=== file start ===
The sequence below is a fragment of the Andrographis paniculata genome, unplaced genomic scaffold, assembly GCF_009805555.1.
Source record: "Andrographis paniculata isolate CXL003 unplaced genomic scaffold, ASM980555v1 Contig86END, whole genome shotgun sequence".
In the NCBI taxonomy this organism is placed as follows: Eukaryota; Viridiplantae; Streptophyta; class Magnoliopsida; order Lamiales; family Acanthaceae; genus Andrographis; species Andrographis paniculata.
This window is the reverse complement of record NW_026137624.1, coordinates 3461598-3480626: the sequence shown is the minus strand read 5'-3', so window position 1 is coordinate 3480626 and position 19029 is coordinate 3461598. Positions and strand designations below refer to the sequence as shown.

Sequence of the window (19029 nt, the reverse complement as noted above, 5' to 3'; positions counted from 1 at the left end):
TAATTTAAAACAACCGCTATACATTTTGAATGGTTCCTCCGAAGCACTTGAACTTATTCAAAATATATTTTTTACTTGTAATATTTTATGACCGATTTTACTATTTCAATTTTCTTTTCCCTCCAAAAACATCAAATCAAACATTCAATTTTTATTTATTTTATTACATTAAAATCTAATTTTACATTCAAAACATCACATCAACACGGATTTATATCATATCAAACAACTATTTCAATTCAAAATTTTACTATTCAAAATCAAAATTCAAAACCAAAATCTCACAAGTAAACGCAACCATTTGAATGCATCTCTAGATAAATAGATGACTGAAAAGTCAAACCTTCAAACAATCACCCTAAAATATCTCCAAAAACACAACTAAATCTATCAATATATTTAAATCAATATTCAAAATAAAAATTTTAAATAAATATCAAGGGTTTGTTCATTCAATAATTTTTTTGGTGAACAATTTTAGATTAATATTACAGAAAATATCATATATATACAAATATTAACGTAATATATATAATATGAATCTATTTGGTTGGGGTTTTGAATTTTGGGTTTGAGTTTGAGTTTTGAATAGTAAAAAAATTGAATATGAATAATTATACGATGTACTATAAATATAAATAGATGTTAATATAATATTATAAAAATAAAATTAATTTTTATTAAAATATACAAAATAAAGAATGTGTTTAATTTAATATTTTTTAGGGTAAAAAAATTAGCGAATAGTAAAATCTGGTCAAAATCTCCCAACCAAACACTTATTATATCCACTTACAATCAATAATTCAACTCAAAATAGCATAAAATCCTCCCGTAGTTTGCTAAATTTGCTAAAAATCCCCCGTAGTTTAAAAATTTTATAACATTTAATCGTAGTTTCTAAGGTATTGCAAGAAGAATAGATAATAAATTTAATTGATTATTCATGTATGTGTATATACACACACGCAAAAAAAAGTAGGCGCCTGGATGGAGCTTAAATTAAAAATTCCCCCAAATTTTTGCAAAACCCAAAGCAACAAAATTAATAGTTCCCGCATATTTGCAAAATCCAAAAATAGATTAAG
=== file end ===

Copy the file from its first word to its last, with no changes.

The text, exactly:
The sequence below is a fragment of the Andrographis paniculata genome, unplaced genomic scaffold, assembly GCF_009805555.1.
Source record: "Andrographis paniculata isolate CXL003 unplaced genomic scaffold, ASM980555v1 Contig86END, whole genome shotgun sequence".
In the NCBI taxonomy this organism is placed as follows: Eukaryota; Viridiplantae; Streptophyta; class Magnoliopsida; order Lamiales; family Acanthaceae; genus Andrographis; species Andrographis paniculata.
This window is the reverse complement of record NW_026137624.1, coordinates 3461598-3480626: the sequence shown is the minus strand read 5'-3', so window position 1 is coordinate 3480626 and position 19029 is coordinate 3461598. Positions and strand designations below refer to the sequence as shown.

Sequence of the window (19029 nt, the reverse complement as noted above, 5' to 3'; positions counted from 1 at the left end):
TAATTTAAAACAACCGCTATACATTTTGAATGGTTCCTCCGAAGCACTTGAACTTATTCAAAATATATTTTTTACTTGTAATATTTTATGACCGATTTTACTATTTCAATTTTCTTTTCCCTCCAAAAACATCAAATCAAACATTCAATTTTTATTTATTTTATTACATTAAAATCTAATTTTACATTCAAAACATCACATCAACACGGATTTATATCATATCAAACAACTATTTCAATTCAAAATTTTACTATTCAAAATCAAAATTCAAAACCAAAATCTCACAAGTAAACGCAACCATTTGAATGCATCTCTAGATAAATAGATGACTGAAAAGTCAAACCTTCAAACAATCACCCTAAAATATCTCCAAAAACACAACTAAATCTATCAATATATTTAAATCAATATTCAAAATAAAAATTTTAAATAAATATCAAGGGTTTGTTCATTCAATAATTTTTTTGGTGAACAATTTTAGATTAATATTACAGAAAATATCATATATATACAAATATTAACGTAATATATATAATATGAATCTATTTGGTTGGGGTTTTGAATTTTGGGTTTGAGTTTGAGTTTTGAATAGTAAAAAAATTGAATATGAATAATTATACGATGTACTATAAATATAAATAGATGTTAATATAATATTATAAAAATAAAATTAATTTTTATTAAAATATACAAAATAAAGAATGTGTTTAATTTAATATTTTTTAGGGTAAAAAAATTAGCGAATAGTAAAATCTGGTCAAAATCTCCCAACCAAACACTTATTATATCCACTTACAATCAATAATTCAACTCAAAATAGCATAAAATCCTCCCGTAGTTTGCTAAATTTGCTAAAAATCCCCCGTAGTTTAAAAATTTTATAACATTTAATCGTAGTTTCTAAGGTATTGCAAGAAGAATAGATAATAAATTTAATTGATTATTCATGTATGTGTATATACACACACGCAAAAAAAAGTAGGCGCCTGGATGGAGCTTAAATTAAAAATTCCCCCAAATTTTTGCAAAACCCAAAGCAACAAAATTAATAGTTCCCGCATATTTGCAAAATCCAAAAATAGATTAAG